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Monday
May082017

Off the Strip

I spend a lot of time in Las Vegas. By default, so does my wife. We love it. It’s like a second home for us. More importantly, we love all the elements of Las Vegas—even Las Vegas Boulevard. When you talk to the locals, however, they espouse an attitude about the Strip that I liken to how San Franciscans feel about television: “We don’t do that.” I have a few friends that live in Las Vegas, and exactly zero of them spend any time in the major casinos (unless they’re working). That being said, when we tell them about our experiences along America’s most over-the-top stretch of pavement, they’re always compelled. Like I told my friend Mike Jones last night, who plays piano for Penn & Teller at the Rio, “you never would have known the Cosmo opened a Milk Bar had we not gone there and brought you a compost cookie!” Truth be told, there is so much to do on the Las Vegas Strip besides gamble and act ridiculous. Neither I nor my wife play games of chance. I’ve played approximately one hand of blackjack and five slot machines over the last ten years. When I come to Vegas, I eat, I drink, and I shop—not necessarily in that order, but with equal ferocity. But while I’m full of advice when it comes to downtown attractions, a few of my friends gave me a little of their own recently: try staying off the strip and check out what the city has to offer beyond the outrageous. This past weekend I decided to do just that. 

I spent the weekend in Summerlin, a growing community on the west side of town buttressed against the mountains and Red Rock Canyon national park. Rather than glam it up at glitzy bars and feed my appetite with fine dining, we decided to research and reminisce about what life used to be like before the internet—back when everything wasn’t all or nothing. Part of the reason the pre-Prohibition (or “craft”) cocktail culture took off ten years ago was because mass-market mixing had gone too far to one side of the spectrum. Mixed drinks were losing their balance and their sense of history. While I now thoroughly enjoy that I can get a really interesting cocktail just about anywhere in the U.S. and drink well wherever I go, I would never want the U.S. to become nothing but $12 mezcal Margaritas with fresh-squeezed lime juice. I subscribe to a life philosophy that I’ve plagiarized from the fashion world, a concept known as “high-low.” That could mean wearing a designer jacket with Vans, or couture shoes with a pair of beat up Levi’s. It means that I also enjoy all elements of imbibing, from the upper echelons of old Scotch to the simple pleasures of cold Tecate with hot sauce. The problem with where I live in the Bay Area is that we’re expanding the presence of the former at the expense of the latter. While there are more and more places where I can get a Negoni with Dolin vermouth, there are fewer where I can a cheap (but delicious) Bloody Mary and a plate of fries. Summerlin, however, is booming with both.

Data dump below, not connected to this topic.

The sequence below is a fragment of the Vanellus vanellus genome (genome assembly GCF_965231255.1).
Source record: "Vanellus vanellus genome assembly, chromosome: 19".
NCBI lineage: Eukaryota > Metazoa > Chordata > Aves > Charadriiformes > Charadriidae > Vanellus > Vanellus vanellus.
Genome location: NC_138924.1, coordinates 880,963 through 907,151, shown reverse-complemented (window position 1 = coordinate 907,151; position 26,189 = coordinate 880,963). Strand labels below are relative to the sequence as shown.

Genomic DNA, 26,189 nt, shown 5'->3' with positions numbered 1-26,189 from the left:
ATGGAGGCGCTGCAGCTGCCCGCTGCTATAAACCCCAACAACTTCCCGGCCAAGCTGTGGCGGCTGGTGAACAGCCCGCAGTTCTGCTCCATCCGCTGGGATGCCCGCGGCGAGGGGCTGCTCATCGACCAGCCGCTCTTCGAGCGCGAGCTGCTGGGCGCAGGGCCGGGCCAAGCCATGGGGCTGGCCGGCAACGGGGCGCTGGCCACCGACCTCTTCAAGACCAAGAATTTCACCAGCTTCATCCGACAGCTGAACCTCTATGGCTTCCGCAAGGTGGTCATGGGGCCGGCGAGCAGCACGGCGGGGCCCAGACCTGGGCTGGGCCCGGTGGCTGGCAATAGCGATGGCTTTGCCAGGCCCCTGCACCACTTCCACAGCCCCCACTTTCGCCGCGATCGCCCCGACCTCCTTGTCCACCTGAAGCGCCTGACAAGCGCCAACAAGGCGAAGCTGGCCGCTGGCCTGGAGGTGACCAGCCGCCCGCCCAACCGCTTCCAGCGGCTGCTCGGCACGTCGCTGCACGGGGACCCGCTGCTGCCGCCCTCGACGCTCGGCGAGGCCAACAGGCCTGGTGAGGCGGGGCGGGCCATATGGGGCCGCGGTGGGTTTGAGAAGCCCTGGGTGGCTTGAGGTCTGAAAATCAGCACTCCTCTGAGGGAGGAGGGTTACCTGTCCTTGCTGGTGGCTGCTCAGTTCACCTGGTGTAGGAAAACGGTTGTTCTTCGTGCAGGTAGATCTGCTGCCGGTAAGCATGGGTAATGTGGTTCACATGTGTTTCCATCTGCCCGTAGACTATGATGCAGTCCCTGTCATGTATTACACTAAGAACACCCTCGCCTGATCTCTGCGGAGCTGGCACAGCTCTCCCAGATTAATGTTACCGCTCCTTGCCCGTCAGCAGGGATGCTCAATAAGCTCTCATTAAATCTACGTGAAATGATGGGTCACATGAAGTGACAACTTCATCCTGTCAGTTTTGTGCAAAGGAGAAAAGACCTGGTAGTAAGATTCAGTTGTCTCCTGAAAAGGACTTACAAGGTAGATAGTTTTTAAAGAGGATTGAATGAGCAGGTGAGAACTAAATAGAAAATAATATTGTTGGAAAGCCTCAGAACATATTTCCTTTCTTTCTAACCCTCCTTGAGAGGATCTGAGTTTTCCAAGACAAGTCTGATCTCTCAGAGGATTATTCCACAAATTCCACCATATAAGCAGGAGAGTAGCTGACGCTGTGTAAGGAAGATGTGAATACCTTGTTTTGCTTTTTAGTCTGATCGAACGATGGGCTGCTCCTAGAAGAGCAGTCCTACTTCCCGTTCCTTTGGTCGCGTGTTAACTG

We spent two days driving through various parts of outer Las Vegas revving the engine of our rented Dodge Charger through the high mountains of the desert in search of the past—of a time in our lives when eating and drinking was only part of the friendship formula, not the sole focus of everything. There was a time in the Bay Area when you could go out for breakfast on a Sunday and not wait in line. That was back when you could take a day off your diet and just live recklessly for the few hours of freedom you had over the weekend. While I love avocado toast, poached eggs, quinoa oatmeal, and all the other neo-California health options you find at fancy diners today, I don’t want their prevalence to come at the expense of my beloved greasy spoons. I don’t want to live in a world where yoga is fashion and carbs are the enemy. Sometimes I just want a giant fried tortilla shell stuffed with scrambled eggs and God knows what else. I won’t necessarily eat the entire thing, but I want to be able to order it at least. I want to know that it’s there if I want it. In Las Vegas, everything is here whenever you want it—24 hours a day.

And as someone who loves taco trucks and the arrival of regionally-specific Mexican food to pop culture, I would never, ever, ever, ever sacrifice fun for authenticity. You don’t have to. There’s some rule written down somewhere (I wish I could find out where so I could burn that place to the ground) that decrees people who are seriously into something must also act seriously. But sometimes I want to eat really good Mexican food in a giant hacienda-themed garden and listen to mariachi. Or I want to sit in that restaurant’s bar and listen to the local band play “Mad World” by Tears for Fears, and other outstanding eighties covers while I drink cold Modelo and eat endless amounts of chips and salsa. That experience is unfortunately extinct where I live, but it’s still alive here in Las Vegas. 

-David Driscoll